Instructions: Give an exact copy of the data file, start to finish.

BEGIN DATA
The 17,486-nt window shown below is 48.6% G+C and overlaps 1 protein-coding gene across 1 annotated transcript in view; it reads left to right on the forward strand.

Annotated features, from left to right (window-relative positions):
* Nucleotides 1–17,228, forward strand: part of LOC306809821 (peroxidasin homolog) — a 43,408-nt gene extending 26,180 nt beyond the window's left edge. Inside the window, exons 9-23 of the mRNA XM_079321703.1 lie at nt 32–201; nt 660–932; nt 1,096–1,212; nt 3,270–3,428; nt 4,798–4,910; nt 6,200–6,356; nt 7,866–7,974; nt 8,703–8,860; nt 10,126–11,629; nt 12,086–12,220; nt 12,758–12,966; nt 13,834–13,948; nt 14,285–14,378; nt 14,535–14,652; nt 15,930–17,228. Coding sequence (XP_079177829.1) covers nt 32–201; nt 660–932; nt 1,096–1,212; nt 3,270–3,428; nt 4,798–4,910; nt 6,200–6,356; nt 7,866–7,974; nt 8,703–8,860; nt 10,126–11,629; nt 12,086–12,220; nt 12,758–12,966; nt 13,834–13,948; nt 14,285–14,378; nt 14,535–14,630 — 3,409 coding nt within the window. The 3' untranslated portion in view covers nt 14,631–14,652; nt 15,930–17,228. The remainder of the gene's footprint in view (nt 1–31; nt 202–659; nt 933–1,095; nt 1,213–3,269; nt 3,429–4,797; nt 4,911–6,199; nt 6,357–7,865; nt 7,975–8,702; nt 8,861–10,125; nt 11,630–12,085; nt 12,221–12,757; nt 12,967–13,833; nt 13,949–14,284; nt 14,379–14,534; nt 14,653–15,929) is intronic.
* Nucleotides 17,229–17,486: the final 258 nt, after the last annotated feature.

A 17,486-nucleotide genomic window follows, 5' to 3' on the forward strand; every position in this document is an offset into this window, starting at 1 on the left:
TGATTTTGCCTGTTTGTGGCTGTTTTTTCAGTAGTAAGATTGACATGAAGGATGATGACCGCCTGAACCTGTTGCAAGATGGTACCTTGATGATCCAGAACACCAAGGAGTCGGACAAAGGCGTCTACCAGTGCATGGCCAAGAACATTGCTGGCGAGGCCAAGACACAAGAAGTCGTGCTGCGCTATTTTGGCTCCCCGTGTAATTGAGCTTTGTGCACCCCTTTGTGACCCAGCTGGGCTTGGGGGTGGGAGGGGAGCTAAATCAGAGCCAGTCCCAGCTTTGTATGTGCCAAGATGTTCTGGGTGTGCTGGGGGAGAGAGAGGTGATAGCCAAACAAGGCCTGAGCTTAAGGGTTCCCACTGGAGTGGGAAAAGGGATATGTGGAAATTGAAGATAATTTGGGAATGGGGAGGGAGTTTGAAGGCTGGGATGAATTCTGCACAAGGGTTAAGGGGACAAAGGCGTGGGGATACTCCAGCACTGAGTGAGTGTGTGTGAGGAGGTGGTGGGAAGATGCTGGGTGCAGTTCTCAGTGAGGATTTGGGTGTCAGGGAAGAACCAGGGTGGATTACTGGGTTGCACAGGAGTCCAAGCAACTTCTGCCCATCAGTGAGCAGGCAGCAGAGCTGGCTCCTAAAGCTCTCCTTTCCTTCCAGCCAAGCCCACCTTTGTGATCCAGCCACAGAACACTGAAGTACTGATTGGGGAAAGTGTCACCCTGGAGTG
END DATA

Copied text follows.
The 17,486-nt window shown below is 48.6% G+C and overlaps 1 protein-coding gene across 1 annotated transcript in view; it reads left to right on the forward strand.

Annotated features, from left to right (window-relative positions):
* Nucleotides 1–17,228, forward strand: part of LOC306809821 (peroxidasin homolog) — a 43,408-nt gene extending 26,180 nt beyond the window's left edge. Inside the window, exons 9-23 of the mRNA XM_079321703.1 lie at nt 32–201; nt 660–932; nt 1,096–1,212; nt 3,270–3,428; nt 4,798–4,910; nt 6,200–6,356; nt 7,866–7,974; nt 8,703–8,860; nt 10,126–11,629; nt 12,086–12,220; nt 12,758–12,966; nt 13,834–13,948; nt 14,285–14,378; nt 14,535–14,652; nt 15,930–17,228. Coding sequence (XP_079177829.1) covers nt 32–201; nt 660–932; nt 1,096–1,212; nt 3,270–3,428; nt 4,798–4,910; nt 6,200–6,356; nt 7,866–7,974; nt 8,703–8,860; nt 10,126–11,629; nt 12,086–12,220; nt 12,758–12,966; nt 13,834–13,948; nt 14,285–14,378; nt 14,535–14,630 — 3,409 coding nt within the window. The 3' untranslated portion in view covers nt 14,631–14,652; nt 15,930–17,228. The remainder of the gene's footprint in view (nt 1–31; nt 202–659; nt 933–1,095; nt 1,213–3,269; nt 3,429–4,797; nt 4,911–6,199; nt 6,357–7,865; nt 7,975–8,702; nt 8,861–10,125; nt 11,630–12,085; nt 12,221–12,757; nt 12,967–13,833; nt 13,949–14,284; nt 14,379–14,534; nt 14,653–15,929) is intronic.
* Nucleotides 17,229–17,486: the final 258 nt, after the last annotated feature.

A 17,486-nucleotide genomic window follows, 5' to 3' on the forward strand; every position in this document is an offset into this window, starting at 1 on the left:
TGATTTTGCCTGTTTGTGGCTGTTTTTTCAGTAGTAAGATTGACATGAAGGATGATGACCGCCTGAACCTGTTGCAAGATGGTACCTTGATGATCCAGAACACCAAGGAGTCGGACAAAGGCGTCTACCAGTGCATGGCCAAGAACATTGCTGGCGAGGCCAAGACACAAGAAGTCGTGCTGCGCTATTTTGGCTCCCCGTGTAATTGAGCTTTGTGCACCCCTTTGTGACCCAGCTGGGCTTGGGGGTGGGAGGGGAGCTAAATCAGAGCCAGTCCCAGCTTTGTATGTGCCAAGATGTTCTGGGTGTGCTGGGGGAGAGAGAGGTGATAGCCAAACAAGGCCTGAGCTTAAGGGTTCCCACTGGAGTGGGAAAAGGGATATGTGGAAATTGAAGATAATTTGGGAATGGGGAGGGAGTTTGAAGGCTGGGATGAATTCTGCACAAGGGTTAAGGGGACAAAGGCGTGGGGATACTCCAGCACTGAGTGAGTGTGTGTGAGGAGGTGGTGGGAAGATGCTGGGTGCAGTTCTCAGTGAGGATTTGGGTGTCAGGGAAGAACCAGGGTGGATTACTGGGTTGCACAGGAGTCCAAGCAACTTCTGCCCATCAGTGAGCAGGCAGCAGAGCTGGCTCCTAAAGCTCTCCTTTCCTTCCAGCCAAGCCCACCTTTGTGATCCAGCCACAGAACACTGAAGTACTGATTGGGGAAAGTGTCACCCTGGAGTG